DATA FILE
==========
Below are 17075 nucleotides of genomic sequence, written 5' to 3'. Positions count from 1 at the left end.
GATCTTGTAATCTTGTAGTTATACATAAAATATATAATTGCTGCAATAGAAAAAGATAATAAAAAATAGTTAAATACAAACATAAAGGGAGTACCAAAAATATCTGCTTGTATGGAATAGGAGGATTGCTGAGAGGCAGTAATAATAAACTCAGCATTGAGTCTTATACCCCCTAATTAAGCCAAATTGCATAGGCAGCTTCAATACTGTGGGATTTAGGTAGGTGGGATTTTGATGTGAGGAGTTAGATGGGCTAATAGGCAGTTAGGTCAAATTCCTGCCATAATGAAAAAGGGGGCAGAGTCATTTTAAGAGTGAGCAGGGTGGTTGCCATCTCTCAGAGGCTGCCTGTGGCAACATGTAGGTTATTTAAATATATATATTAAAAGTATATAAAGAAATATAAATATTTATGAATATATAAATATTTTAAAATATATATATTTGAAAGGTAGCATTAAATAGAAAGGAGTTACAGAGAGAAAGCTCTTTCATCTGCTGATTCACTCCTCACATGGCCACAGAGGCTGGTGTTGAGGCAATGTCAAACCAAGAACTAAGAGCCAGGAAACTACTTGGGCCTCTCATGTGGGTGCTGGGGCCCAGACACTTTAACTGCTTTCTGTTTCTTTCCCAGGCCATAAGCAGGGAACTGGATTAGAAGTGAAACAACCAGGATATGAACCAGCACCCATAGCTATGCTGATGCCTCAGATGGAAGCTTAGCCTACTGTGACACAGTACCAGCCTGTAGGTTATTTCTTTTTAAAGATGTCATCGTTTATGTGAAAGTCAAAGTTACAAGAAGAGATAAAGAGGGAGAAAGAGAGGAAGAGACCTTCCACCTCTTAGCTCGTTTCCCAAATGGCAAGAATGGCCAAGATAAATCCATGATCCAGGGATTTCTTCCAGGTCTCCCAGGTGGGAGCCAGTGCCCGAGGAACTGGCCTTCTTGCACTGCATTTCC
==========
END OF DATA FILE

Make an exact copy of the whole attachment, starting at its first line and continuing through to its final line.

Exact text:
Below are 17075 nucleotides of genomic sequence, written 5' to 3'. Positions count from 1 at the left end.
GATCTTGTAATCTTGTAGTTATACATAAAATATATAATTGCTGCAATAGAAAAAGATAATAAAAAATAGTTAAATACAAACATAAAGGGAGTACCAAAAATATCTGCTTGTATGGAATAGGAGGATTGCTGAGAGGCAGTAATAATAAACTCAGCATTGAGTCTTATACCCCCTAATTAAGCCAAATTGCATAGGCAGCTTCAATACTGTGGGATTTAGGTAGGTGGGATTTTGATGTGAGGAGTTAGATGGGCTAATAGGCAGTTAGGTCAAATTCCTGCCATAATGAAAAAGGGGGCAGAGTCATTTTAAGAGTGAGCAGGGTGGTTGCCATCTCTCAGAGGCTGCCTGTGGCAACATGTAGGTTATTTAAATATATATATTAAAAGTATATAAAGAAATATAAATATTTATGAATATATAAATATTTTAAAATATATATATTTGAAAGGTAGCATTAAATAGAAAGGAGTTACAGAGAGAAAGCTCTTTCATCTGCTGATTCACTCCTCACATGGCCACAGAGGCTGGTGTTGAGGCAATGTCAAACCAAGAACTAAGAGCCAGGAAACTACTTGGGCCTCTCATGTGGGTGCTGGGGCCCAGACACTTTAACTGCTTTCTGTTTCTTTCCCAGGCCATAAGCAGGGAACTGGATTAGAAGTGAAACAACCAGGATATGAACCAGCACCCATAGCTATGCTGATGCCTCAGATGGAAGCTTAGCCTACTGTGACACAGTACCAGCCTGTAGGTTATTTCTTTTTAAAGATGTCATCGTTTATGTGAAAGTCAAAGTTACAAGAAGAGATAAAGAGGGAGAAAGAGAGGAAGAGACCTTCCACCTCTTAGCTCGTTTCCCAAATGGCAAGAATGGCCAAGATAAATCCATGATCCAGGGATTTCTTCCAGGTCTCCCAGGTGGGAGCCAGTGCCCGAGGAACTGGCCTTCTTGCACTGCATTTCC